High-net-worth divorces could involve significant assets. Since Texas is a community property state, martial assets typically undergo an even division when divorcing. One spouse may try to hide assets from the court, and cryptocurrency could be appealing to those wishing to hide money. Cryptocurrency can be challenging – if not impossible – to trace. So, those concerned about a spouse’s tactics might need to remain alert to any signs of attempts to hide crypto.
Detailed records likely exist when someone puts money into stocks, bonds or other assets. Anyone who purchases investment assets through a brokerage firm would have an account that details all holdings in a portfolio. At the end of the year, the brokerage firm will issue 1099s to the account holder and the IRS. Hiding these types of investments would be incredibly challenging. With cryptocurrency, records are kept far more secretively.
Cryptocurrency is placed inside a virtual wallet and held entirely anonymously. Accessing the account may require a password key that only one person knows. A spouse might move significant sums into a wallet, and tracing the funds might be challenging. So, the other spouse may need to be alert to signs that money may be in such a wallet.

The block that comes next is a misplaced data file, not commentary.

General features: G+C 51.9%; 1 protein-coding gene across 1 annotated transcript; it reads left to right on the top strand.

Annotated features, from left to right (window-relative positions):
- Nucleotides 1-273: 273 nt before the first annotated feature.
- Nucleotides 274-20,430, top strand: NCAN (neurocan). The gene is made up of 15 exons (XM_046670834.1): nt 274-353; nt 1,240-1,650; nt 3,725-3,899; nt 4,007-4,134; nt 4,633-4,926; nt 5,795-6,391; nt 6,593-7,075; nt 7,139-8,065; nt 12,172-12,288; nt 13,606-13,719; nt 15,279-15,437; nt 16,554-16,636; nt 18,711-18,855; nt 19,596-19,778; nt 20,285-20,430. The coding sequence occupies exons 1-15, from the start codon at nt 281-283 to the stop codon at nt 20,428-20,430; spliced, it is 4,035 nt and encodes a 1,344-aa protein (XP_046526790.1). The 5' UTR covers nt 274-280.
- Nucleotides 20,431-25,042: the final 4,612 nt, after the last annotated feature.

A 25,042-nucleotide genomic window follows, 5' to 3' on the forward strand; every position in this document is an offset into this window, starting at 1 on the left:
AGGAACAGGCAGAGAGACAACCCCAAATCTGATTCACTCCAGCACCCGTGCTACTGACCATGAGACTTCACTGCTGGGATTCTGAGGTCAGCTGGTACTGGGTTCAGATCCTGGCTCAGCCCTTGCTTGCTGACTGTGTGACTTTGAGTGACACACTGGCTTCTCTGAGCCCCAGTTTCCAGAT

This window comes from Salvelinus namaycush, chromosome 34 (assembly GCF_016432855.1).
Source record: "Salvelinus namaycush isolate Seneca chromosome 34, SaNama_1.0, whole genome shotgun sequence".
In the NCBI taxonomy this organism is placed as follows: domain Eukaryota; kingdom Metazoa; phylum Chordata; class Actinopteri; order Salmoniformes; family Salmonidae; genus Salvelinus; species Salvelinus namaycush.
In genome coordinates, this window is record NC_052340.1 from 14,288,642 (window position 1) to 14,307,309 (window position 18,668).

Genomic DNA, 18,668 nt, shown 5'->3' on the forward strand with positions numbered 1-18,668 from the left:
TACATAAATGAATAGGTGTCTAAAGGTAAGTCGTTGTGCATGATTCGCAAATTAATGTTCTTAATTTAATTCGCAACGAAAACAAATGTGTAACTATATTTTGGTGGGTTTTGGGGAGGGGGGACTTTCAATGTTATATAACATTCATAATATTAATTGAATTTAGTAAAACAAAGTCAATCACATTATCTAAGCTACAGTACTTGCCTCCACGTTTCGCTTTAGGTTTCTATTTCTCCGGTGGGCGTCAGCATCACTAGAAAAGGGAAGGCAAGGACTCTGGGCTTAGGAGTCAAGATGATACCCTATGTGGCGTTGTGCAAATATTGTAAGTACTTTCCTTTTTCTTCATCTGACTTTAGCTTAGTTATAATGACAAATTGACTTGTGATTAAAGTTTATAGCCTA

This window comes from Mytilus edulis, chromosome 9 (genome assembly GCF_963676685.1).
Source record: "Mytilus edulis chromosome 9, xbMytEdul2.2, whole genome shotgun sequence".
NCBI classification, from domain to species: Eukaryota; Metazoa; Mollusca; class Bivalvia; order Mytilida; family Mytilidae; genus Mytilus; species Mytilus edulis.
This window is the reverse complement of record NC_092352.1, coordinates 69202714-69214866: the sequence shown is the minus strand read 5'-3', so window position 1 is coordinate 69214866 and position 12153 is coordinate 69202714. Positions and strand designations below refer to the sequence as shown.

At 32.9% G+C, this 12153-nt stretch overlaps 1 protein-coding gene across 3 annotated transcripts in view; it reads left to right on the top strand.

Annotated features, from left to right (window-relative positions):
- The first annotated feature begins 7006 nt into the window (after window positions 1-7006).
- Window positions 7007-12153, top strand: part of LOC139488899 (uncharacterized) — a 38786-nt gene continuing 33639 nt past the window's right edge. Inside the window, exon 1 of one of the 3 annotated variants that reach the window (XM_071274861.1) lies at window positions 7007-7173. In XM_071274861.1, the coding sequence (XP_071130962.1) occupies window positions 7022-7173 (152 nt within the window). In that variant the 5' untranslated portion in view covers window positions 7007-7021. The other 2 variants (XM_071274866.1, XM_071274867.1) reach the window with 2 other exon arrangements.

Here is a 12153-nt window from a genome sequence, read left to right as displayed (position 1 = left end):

Looking for signs
If a spouse is someone who stays current with technology, they may be knowledgeable about crypto. When funds disappear from some accounts mysteriously, the spouse might divert them to crypto. Other signs, such as a website browsing history that reflects crypto research, might indicate funds moved into a wallet before a high-asset divorce.
Suspicions do not indicate proof. However, informing the divorce attorney about such suspicions may be wise. The attorney might inform the court, and the court could investigate further. Remember that attempts to hide assets could get a spouse into legal trouble.